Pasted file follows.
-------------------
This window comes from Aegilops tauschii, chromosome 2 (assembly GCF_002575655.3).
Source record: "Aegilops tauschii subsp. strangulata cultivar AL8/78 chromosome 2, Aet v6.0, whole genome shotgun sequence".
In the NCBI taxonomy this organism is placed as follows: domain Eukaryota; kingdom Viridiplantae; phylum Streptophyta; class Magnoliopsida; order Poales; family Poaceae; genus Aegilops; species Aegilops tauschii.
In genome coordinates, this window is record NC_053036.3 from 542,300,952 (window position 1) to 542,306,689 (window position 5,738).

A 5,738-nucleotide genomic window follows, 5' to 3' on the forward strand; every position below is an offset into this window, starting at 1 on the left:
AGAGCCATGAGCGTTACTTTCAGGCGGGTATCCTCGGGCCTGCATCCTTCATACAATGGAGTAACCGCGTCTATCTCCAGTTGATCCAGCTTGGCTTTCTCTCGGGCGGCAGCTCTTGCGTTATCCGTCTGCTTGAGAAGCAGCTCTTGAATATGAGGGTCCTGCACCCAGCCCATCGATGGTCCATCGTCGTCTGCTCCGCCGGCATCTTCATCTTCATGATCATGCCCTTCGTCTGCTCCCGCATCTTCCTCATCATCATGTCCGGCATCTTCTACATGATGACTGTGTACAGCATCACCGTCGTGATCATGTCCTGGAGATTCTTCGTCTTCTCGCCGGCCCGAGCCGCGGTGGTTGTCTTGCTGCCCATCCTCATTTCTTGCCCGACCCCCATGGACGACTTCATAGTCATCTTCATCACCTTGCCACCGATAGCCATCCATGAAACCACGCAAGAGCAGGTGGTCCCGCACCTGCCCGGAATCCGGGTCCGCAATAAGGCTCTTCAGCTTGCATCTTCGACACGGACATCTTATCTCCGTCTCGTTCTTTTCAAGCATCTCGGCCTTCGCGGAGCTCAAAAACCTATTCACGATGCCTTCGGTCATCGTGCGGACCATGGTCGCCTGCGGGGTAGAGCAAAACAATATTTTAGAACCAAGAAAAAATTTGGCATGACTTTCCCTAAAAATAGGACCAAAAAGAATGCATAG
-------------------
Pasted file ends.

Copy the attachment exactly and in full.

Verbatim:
This window comes from Aegilops tauschii, chromosome 2 (assembly GCF_002575655.3).
Source record: "Aegilops tauschii subsp. strangulata cultivar AL8/78 chromosome 2, Aet v6.0, whole genome shotgun sequence".
In the NCBI taxonomy this organism is placed as follows: domain Eukaryota; kingdom Viridiplantae; phylum Streptophyta; class Magnoliopsida; order Poales; family Poaceae; genus Aegilops; species Aegilops tauschii.
In genome coordinates, this window is record NC_053036.3 from 542,300,952 (window position 1) to 542,306,689 (window position 5,738).

A 5,738-nucleotide genomic window follows, 5' to 3' on the forward strand; every position below is an offset into this window, starting at 1 on the left:
AGAGCCATGAGCGTTACTTTCAGGCGGGTATCCTCGGGCCTGCATCCTTCATACAATGGAGTAACCGCGTCTATCTCCAGTTGATCCAGCTTGGCTTTCTCTCGGGCGGCAGCTCTTGCGTTATCCGTCTGCTTGAGAAGCAGCTCTTGAATATGAGGGTCCTGCACCCAGCCCATCGATGGTCCATCGTCGTCTGCTCCGCCGGCATCTTCATCTTCATGATCATGCCCTTCGTCTGCTCCCGCATCTTCCTCATCATCATGTCCGGCATCTTCTACATGATGACTGTGTACAGCATCACCGTCGTGATCATGTCCTGGAGATTCTTCGTCTTCTCGCCGGCCCGAGCCGCGGTGGTTGTCTTGCTGCCCATCCTCATTTCTTGCCCGACCCCCATGGACGACTTCATAGTCATCTTCATCACCTTGCCACCGATAGCCATCCATGAAACCACGCAAGAGCAGGTGGTCCCGCACCTGCCCGGAATCCGGGTCCGCAATAAGGCTCTTCAGCTTGCATCTTCGACACGGACATCTTATCTCCGTCTCGTTCTTTTCAAGCATCTCGGCCTTCGCGGAGCTCAAAAACCTATTCACGATGCCTTCGGTCATCGTGCGGACCATGGTCGCCTGCGGGGTAGAGCAAAACAATATTTTAGAACCAAGAAAAAATTTGGCATGACTTTCCCTAAAAATAGGACCAAAAAGAATGCATAG